by The Inmate
The central question to be asked about hospitals–or about doctors for that matter–is whether they inspire the patient with the confidence that he or she is in the right place; whether they enable him to have trust in those who seek to heal him; in short, whether he has the expectation that good things will happen.
Unfortunately, due to my wife’s on going illness, we have been to see a large number of doctors of all types and genders: M.D.’s, chiropractors, acupuncturists and specialists. There is a lot of ink (and monitor space) given to the mediocrity of HMO’s and the doctors who work in places like Kaiser Permanente, but corporate culture, like some virus, is no respecter of private, communal or public medicine.
Most of the private doctors that we have seen run their offices like an assembly line, doling out shots, advice and prescriptions as if every person who came into their office was simply one more machine with two arms, two legs and a head–and the way most doctors address patients it is apparent they assume the head is empty. On more than one occasion doctors, during an initial visit, said to my wife, who had been sick for years, something like this, “You’ll be better by Christmas.” These are the same concerned doctors who never even called to see why she had stopped seeing them, but were quite happy to cash our checks. The doctor she now sees and who has been the greatest help to her entered into her illness cautiously, listening attentively and asking real questions for well over an hour, then giving her a physical examination and finally displaying a healthy uncertainty about how and when to proceed.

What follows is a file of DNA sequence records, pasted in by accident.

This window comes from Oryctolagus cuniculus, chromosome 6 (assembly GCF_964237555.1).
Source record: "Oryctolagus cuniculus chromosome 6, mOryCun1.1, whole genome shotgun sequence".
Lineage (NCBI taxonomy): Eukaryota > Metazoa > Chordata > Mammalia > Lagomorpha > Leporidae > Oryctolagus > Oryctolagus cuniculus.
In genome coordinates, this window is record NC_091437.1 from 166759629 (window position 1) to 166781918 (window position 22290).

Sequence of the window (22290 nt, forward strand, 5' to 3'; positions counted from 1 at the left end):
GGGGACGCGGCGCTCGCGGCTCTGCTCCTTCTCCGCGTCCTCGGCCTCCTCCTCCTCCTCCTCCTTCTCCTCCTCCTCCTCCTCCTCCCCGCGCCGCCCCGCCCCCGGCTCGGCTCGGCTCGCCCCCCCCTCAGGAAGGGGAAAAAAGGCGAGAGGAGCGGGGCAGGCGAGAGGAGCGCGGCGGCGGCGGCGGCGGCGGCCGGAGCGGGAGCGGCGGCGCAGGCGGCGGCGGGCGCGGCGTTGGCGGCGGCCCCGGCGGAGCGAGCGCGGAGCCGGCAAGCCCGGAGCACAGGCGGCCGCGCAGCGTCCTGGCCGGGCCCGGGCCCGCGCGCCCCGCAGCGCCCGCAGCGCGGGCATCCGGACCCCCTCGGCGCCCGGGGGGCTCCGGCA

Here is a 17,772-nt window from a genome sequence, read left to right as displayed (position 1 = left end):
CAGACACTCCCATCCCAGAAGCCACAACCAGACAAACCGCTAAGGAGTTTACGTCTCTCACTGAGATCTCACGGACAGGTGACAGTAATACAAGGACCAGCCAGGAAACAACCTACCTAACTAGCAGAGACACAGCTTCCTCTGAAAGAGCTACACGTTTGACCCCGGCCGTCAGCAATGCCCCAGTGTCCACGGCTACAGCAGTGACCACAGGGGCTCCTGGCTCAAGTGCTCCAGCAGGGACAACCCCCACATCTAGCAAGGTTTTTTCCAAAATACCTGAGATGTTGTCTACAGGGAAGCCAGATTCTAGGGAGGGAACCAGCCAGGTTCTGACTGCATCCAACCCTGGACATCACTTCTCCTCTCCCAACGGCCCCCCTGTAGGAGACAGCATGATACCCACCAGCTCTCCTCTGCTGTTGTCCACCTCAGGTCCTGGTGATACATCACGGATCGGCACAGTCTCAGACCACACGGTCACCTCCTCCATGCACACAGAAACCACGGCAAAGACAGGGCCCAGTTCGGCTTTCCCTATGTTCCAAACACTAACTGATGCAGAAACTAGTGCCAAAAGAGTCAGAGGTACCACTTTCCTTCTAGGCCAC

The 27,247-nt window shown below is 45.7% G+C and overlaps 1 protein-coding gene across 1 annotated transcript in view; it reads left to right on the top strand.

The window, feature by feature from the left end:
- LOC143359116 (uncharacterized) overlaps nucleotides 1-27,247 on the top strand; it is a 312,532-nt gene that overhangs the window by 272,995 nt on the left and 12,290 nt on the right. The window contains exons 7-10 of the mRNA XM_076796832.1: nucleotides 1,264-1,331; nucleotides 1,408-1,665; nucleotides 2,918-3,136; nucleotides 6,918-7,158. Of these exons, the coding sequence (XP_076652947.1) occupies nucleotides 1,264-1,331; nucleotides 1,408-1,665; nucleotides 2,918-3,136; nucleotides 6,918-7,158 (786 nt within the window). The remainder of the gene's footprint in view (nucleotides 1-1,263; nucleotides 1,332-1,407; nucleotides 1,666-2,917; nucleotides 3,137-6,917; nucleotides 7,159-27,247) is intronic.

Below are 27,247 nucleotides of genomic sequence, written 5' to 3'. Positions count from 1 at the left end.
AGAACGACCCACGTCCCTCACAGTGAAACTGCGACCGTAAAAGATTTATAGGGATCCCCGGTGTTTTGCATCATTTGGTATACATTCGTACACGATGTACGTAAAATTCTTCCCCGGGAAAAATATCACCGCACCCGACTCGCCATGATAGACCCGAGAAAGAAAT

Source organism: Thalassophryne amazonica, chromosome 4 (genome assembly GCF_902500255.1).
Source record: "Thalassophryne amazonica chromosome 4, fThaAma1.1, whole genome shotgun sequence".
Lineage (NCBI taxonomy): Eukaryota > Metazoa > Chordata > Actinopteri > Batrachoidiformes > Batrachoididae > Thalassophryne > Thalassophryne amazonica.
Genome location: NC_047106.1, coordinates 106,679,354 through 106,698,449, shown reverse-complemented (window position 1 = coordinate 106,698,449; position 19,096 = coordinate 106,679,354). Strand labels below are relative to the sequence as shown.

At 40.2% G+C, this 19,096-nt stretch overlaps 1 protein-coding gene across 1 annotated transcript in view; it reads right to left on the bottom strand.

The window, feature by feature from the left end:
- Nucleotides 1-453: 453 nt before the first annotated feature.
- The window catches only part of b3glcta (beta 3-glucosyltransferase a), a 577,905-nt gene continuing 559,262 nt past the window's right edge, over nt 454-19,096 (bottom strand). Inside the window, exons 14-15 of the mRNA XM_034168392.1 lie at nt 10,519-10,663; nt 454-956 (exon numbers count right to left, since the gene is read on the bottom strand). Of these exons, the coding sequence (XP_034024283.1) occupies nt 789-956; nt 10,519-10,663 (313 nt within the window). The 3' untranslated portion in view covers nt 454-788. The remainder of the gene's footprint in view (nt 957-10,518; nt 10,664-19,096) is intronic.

The typical general practitioner’s office is not conducive to this kind of thorough examination. There is one doctor per half a dozen examination rooms, one nurse, maybe two per doctor, a waiting room with plenty of magazines, though rarely very interesting ones, and a receptionist whose specialty is lying: “The doctor will see you in a moment.” Patients wait not only in the waiting room, but also in the examination room and then the doctor, who is supposedly deeply concerned about the welfare of the patient (Why shouldn’t he or she be, considering the amount of money they extract from patients?) rushes into the room with charts and test results that the good doctor will read, probably for the first time, his eyes moving from the charts to the patient while at the same time listening to or, more accurately, pretending to listen as the patient answers questions, often the exact same questions the doctor asked the last time the patient was there. While this is going on five other half-naked patients sit in the five other examination rooms waiting, patiently and impatiently, for the harried doctor who, if they are lucky, will spend more than six minutes with them before deciding that open heart surgery is the best course of action. Where is Hippocrates when you need him?
Patients pay for a half hour or hour appointment but rarely see the doctor that long. I remember listening to my doctor, who worked for a well-known, respected clinic in the San Diego area, talk for 20 minutes about his skiing trip (I am not making this up) while I sat on the other side of the door on an examination table. He then spent approximately 5 to 10 minutes with me brushing aside all of my attempts to explain in detail why I had come. I wrote several letters to him and the clinic then chose another doctor. As one of my good friends likes to remind me, at least half the doctors out there finished in the bottom half of their class. It does, however, take much more than finishing in the top half of the class to make a good doctor.